Universities must do more to support LGBTIQ+ visibility and belonging

Pride Month may be over but inclusion needs year-round commitment that goes beyond noisy and colourful gestures, says Karen Lambert

July 11, 2021
Feet walking on a rainbow road crossing
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The violent world that many old-school queers knew has nearly gone. We now occupy every space and place, physical and metaphorical. We run corporate organisations, teach your kids and operate on your grandparents.

The latest Pride Month is a further illustration of that, with a wide variety of workplaces proclaiming their inclusivity. Universities, as ever, were prominent among them, and this is to be welcomed; advocacy for equity and inclusion helps increase the sense of safety among LGBTIQ+ students and staff.

Indeed, places of education should lead LGBTIQ+ activism because it is their role to disrupt thinking and practices and promote social change. But this isn’t just about noisy and colourful gestures of support for inclusion. It isn’t about tokenistic policies and lip service to queer students’ experience. And it doesn’t begin and end in June.

Acceptance, inclusion and recognition come from being seen and having a voice. They come when those with privilege question their own exclusionary practices, take a step back and really hear and see the ways that institutional policies, practices and structures limit queer personal growth.

We need to refocus on communal approaches. For example, universities should provide space, time and practical resources for staff and students to assemble around matters of inclusion and exclusion in critical and disruptive ways. An example is gender and sexuality alliances (GSAs): groups of LGBTIQ+ students and their allies who come together to promote diversity, equality, acceptance. Such groups also serve as avenues for institutional activities that challenge cisgenderism and heteronormativity – crucial if they are to be embedded in the wider educational environment rather than operating in isolation.

The process starts by building trust. It moves to open discussion of goals, needs and institutional strategic plans and then on to institutional structural and procedural changes. The final step is solidarity – such as a university vice-chancellor leading the annual Pride rally.

Beyond merely promoting visibility and celebrating diversity, educational institutions should proactively promote belonging and inclusion. For example, the operation of all schools and universities across the world must be underpinned by LGBTIQ+-inclusive policies – including in countries where people can be severely punished for same-sex attraction/acts. Moreover, such policies need to be enacted; we only have to look at sexual harassment on campuses to see that discipline around discriminatory behaviour often doesn’t happen even when it specifically contravenes university policy.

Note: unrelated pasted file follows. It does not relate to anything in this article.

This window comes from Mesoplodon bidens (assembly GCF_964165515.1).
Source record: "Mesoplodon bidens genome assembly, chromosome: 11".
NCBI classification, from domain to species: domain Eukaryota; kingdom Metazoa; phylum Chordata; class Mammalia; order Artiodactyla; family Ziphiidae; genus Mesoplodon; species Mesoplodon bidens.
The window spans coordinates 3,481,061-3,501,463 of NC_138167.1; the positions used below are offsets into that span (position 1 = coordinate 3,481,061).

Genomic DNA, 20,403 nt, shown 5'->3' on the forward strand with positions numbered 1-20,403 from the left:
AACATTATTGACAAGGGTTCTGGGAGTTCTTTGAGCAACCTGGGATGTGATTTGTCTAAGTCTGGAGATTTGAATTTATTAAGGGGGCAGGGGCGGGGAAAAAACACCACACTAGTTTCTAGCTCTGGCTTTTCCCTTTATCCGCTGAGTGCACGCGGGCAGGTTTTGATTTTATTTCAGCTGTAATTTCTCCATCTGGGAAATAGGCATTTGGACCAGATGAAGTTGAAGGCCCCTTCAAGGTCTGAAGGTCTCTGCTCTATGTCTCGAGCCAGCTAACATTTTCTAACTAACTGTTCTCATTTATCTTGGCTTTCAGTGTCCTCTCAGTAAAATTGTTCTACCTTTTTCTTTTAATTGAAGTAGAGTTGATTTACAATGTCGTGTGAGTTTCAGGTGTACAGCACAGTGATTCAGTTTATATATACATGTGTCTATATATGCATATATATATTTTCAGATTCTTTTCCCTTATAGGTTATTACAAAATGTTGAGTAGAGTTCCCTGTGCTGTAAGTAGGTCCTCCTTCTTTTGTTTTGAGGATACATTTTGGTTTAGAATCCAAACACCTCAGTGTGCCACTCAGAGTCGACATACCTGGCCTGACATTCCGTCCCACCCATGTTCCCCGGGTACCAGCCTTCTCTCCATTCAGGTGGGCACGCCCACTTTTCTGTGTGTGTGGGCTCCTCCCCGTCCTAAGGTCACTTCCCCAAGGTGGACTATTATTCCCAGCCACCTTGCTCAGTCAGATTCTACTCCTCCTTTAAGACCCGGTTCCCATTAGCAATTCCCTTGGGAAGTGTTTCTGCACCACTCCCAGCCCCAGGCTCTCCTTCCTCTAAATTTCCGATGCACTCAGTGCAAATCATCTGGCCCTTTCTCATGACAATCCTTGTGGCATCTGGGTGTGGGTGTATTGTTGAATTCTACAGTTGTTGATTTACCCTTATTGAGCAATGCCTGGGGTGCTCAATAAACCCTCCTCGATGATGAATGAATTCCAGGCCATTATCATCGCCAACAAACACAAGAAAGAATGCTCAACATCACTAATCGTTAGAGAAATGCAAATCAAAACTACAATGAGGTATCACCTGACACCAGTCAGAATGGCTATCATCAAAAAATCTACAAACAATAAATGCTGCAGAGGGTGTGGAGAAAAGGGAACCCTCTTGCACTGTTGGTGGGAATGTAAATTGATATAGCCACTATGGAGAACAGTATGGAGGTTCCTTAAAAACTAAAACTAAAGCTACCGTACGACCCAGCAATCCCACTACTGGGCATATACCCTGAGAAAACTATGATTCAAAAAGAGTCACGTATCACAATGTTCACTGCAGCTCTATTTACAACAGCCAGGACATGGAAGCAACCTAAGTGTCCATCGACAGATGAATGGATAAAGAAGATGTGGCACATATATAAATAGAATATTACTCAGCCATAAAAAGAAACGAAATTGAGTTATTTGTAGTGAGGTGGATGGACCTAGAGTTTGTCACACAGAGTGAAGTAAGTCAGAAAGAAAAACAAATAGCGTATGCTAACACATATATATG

Ally training of teaching and leadership staff is also crucial. Further ways to promote allyship include hosting LGBTIQ+-inclusive events; as well as Pride marches, another example is the International Day Against Homophobia, Transphobia and Biphobia on 17 May. Curricula should also be modified to integrate LGBTIQ+-inclusive sex, sexuality, gender education and history. Changes to record keeping should be mandated, such as using preferred names. And campus spaces should be “queered” with LGBTIQ+ symbols.

These small acts, done deliberately and consistently, cultivate a sense of belonging, which is a protective factor for LGBTIQ+ young people against mental health issues and the impact of aggression and peer victimisation. Counsellors can also play a vital role in monitoring mental health, as well as intervening against discrimination. A sense of belonging and well-being enables students to feel welcome to actively contribute to their school environment, facilitating academic engagement and performance.

All this leads to one of the largest topics of current debate: bathroom policy. It seems bizarre to queers to think of a room with one simple function as a site of tension and anxiety. Using whichever bathroom seems appropriate should not be a matter of institutional policy; it should be a human right. Institutions would be well served to think about the issue in this way, and flush away any homo-leso-trans-phobia.

This can be achieved by providing dedicated gender-neutral bathrooms. Other remedies include encouraging the use of non-gendered images to signal where bathrooms are and placing signs and symbols within bathrooms indicating that diverse genders are welcome.

This process of reinstating the primary function of bathrooms in educational institutions starts by acknowledging that bathrooms are places of harmful gender surveillance (whether you are trans or not); consulting with LGBTIQ+ people can make this obvious, so ask us. If we can deal with the bathroom, we can deal with anything.

Such steps will make acceptance, connection and belonging clearly visible. Symbolism and activism go hand in hand, and education can lead the charge in dismantling heteronormative norms. In doing so, they will produce leaders of the future who wear their rainbow and purple hearts on their sleeves – and not only during Pride Month.

Karen Lambert is a senior lecturer in health and physical education at Monash University. She would like to acknowledge the help of Lefteris Patlamazoglou and Asher Cameron.

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Reader's comments (1)

This is not inclusive of Christian, Muslim or Jewish students who take their religion seriously. Why should they have to endorse an "anything goes" philosophy of sexual liberation that they believe to be against their scriptures and harmful to society?

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